You don’t have to go looking for dance in Havana. Dance grabs hold of you and sends you spinning a contratiempo into the midst of the jubilant crowds in the city’s nightclubs, performance spaces and ballet theatres. And then there are the carnivals, street festivals, Santeria rituals, family celebrations and house parties, where choosing not to dance makes as much sense as choosing not to breathe…
Dance has been an essential component of Cuban life since the first West African slaves were brought here in the 16th century. Contemporary dance, however, is a relatively recent development, beginning in 1959 when Ramiro Guerra founded the Conjunto Nacional de Danza Moderna (National Modern Dance Group). Guerra, who had danced with Martha Graham’s company in New York, moulded the Conjunto’s repertoire into a uniquely Cuban blend of modern American theatre, Afro-Caribbean dance styles and classical European ballet.
The company’s name eventually changed to Danza Contemporánea de Cuba, but its quintessentially Cuban spirit remains intact today. Some 60 dancers are drawn from the Escuela Nacional de Arte, Cuba’s national art school. A number of them have gone on to form their own smaller, experimental companies after dancing with Danza Contemporánea de Cuba.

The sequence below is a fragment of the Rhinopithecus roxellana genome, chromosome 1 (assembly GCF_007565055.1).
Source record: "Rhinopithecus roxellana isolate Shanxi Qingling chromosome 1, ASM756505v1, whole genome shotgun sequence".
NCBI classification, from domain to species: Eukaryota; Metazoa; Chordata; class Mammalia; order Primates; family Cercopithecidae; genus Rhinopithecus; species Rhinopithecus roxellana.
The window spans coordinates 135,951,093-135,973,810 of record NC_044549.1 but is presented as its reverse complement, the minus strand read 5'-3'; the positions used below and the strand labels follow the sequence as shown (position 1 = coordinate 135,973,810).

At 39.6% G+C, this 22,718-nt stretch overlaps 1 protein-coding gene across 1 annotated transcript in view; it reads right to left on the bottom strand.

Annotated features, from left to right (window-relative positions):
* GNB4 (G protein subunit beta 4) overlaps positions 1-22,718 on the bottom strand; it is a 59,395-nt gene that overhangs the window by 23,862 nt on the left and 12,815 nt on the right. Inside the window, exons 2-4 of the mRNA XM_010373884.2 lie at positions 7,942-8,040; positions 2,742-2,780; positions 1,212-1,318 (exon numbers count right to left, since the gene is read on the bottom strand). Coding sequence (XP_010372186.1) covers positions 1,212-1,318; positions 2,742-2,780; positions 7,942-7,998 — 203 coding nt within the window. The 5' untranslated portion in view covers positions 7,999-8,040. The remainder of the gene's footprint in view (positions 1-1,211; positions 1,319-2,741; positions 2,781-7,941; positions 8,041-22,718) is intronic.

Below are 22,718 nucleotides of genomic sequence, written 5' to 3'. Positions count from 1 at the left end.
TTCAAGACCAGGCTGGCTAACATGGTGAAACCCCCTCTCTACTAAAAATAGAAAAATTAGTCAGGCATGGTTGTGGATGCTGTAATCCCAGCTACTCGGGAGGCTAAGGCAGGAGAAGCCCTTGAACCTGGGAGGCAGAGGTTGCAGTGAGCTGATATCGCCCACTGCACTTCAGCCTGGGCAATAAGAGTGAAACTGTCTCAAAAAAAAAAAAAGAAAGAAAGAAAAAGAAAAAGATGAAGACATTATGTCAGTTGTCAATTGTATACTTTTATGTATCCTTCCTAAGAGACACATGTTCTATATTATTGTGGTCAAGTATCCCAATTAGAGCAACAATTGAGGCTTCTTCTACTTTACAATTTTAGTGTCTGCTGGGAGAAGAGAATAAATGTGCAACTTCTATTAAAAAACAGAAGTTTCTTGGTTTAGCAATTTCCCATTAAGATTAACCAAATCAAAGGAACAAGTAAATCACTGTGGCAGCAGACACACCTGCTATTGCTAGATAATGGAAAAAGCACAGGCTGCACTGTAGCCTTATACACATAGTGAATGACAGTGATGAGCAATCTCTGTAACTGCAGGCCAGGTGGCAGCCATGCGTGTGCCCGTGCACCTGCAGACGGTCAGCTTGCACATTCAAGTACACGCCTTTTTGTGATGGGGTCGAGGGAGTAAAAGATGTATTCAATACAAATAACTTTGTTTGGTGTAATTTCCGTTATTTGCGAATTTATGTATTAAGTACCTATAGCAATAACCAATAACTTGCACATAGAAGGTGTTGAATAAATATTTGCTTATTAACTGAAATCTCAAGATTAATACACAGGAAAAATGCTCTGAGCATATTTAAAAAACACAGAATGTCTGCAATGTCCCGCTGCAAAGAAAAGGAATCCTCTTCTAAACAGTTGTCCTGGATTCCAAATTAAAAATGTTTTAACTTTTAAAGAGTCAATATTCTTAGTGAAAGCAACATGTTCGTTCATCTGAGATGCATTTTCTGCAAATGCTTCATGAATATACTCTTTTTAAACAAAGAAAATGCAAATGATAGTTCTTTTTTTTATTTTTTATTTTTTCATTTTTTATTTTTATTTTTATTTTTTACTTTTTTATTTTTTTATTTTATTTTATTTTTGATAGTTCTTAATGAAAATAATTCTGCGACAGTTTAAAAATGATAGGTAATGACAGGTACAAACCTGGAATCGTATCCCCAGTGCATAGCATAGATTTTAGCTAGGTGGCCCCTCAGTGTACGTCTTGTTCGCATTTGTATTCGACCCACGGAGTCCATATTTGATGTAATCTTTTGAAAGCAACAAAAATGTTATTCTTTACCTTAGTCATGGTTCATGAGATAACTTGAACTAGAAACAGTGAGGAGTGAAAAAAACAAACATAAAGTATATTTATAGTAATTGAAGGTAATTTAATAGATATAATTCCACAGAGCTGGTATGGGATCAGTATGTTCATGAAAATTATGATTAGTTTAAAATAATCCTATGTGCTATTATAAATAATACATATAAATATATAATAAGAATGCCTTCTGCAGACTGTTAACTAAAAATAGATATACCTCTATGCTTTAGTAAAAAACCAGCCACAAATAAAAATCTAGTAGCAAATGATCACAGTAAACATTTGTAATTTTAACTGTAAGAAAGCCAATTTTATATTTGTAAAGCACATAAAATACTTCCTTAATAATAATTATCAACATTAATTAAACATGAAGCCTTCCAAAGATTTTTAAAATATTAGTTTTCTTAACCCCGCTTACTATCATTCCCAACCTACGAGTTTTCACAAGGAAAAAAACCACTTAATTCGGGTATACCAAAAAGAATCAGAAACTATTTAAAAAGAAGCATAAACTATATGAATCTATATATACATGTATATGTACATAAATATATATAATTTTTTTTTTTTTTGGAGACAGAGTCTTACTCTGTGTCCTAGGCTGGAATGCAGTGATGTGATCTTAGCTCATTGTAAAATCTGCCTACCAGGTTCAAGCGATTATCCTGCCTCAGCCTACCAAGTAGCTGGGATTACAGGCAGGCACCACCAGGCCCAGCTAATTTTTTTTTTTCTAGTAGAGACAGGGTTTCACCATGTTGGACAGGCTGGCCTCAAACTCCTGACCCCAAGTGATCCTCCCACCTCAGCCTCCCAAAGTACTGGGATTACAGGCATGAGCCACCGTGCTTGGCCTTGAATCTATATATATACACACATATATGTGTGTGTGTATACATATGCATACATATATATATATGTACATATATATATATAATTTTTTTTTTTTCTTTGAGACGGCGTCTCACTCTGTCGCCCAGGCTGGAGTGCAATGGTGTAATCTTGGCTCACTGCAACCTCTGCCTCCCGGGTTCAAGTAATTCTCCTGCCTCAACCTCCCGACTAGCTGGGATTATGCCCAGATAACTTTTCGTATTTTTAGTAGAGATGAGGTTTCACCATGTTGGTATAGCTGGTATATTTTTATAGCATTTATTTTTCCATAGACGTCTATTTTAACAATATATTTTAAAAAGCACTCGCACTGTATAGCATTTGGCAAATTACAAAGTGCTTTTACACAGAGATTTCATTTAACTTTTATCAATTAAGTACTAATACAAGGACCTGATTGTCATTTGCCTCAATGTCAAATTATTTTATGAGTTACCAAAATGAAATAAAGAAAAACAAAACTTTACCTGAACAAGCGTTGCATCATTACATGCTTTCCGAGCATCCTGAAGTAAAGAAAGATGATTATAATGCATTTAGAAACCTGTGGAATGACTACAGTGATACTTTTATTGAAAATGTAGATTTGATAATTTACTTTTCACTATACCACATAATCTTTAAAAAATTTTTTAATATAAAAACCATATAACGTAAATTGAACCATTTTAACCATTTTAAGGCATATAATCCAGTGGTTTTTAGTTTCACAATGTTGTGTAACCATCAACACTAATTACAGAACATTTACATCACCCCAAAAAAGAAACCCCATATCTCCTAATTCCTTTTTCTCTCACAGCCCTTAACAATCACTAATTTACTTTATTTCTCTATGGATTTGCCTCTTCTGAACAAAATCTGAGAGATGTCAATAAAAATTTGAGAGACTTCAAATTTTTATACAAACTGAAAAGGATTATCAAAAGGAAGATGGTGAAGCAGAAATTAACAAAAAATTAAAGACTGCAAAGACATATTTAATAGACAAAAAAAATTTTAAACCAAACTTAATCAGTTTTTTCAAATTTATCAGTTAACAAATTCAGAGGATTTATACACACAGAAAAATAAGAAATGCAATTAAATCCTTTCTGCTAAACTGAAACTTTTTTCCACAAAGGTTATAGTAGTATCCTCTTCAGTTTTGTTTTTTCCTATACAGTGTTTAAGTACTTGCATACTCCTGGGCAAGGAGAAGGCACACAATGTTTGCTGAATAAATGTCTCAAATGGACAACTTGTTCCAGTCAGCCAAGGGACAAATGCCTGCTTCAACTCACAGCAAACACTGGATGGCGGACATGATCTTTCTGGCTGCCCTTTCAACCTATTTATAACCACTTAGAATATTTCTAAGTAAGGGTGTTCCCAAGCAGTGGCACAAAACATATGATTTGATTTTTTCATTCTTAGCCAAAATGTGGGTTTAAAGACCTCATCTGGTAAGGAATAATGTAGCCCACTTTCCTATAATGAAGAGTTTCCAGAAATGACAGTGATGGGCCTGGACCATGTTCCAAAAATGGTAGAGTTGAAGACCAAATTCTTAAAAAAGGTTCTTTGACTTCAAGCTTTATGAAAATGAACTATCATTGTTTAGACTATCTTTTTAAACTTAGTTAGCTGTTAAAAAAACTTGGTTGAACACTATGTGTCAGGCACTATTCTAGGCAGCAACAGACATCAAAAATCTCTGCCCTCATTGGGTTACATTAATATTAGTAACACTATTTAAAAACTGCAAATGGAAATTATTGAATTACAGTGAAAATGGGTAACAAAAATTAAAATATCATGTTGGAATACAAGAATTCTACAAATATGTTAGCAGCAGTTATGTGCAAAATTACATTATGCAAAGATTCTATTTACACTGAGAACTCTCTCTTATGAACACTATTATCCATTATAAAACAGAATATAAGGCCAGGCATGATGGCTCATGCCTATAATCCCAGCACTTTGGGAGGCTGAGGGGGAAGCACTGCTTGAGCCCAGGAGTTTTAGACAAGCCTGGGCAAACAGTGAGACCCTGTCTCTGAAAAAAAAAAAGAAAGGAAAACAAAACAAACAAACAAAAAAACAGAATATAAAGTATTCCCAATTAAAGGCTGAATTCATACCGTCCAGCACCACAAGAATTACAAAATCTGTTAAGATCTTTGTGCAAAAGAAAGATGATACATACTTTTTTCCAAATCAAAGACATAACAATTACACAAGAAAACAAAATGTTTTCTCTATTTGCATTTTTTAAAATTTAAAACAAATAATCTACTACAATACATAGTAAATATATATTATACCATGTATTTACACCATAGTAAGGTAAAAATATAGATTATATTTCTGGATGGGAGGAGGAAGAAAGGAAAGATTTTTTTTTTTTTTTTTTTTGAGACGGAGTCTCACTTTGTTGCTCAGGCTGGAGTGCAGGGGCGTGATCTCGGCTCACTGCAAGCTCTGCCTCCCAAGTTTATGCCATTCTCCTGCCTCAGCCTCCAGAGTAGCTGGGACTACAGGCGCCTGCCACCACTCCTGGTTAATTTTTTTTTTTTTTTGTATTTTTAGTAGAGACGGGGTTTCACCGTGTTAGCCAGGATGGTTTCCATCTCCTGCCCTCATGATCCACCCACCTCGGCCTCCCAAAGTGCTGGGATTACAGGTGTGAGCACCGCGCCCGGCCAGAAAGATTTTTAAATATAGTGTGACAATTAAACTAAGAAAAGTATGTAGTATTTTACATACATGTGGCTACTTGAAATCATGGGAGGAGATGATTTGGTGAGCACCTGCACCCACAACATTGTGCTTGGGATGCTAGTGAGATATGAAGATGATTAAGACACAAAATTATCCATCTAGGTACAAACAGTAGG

Under the direction of Miguel Iglesias, Danza Contemporánea de Cuba presents its dancers with exceptional opportunities and with exceptional challenges as well. Along with the physical discipline required by a gruelling training regime, Iglesias places a premium on a dancer’s spontaneity and intellect. “The grammar of dance, the words of dance, is movement,” Iglesias explains, “but a choreography must have a central idea, an intention. We must provide a dancer with the intellectual means to turn all this sophisticated technique into the language of dance.”
New faces are constantly appearing at Danza Contemporánea de Cuba, and Iglesias sees that as another of the company’s assets: “Our approach always stays fresh. Each new member brings new experiences, feelings, intentions… They are young faces and bodies, some very young, but they are always extremely talented. Not all of them get to be stars, but we try to make sure everyone is playing the right role.”
With more than 70 works in its active repertoire, Danza Contemporánea de Cuba has toured throughout the Americas, Europe, Asia and Africa. And this despite an annual budget that seems ludicrously small for a company of this stature. “We often lack the resources to make some productions happen,” Iglesias admits. “A choreographer needs money to materialize his dream. But let’s face it, sometimes the dreams are so great that no amount of money could make them real!”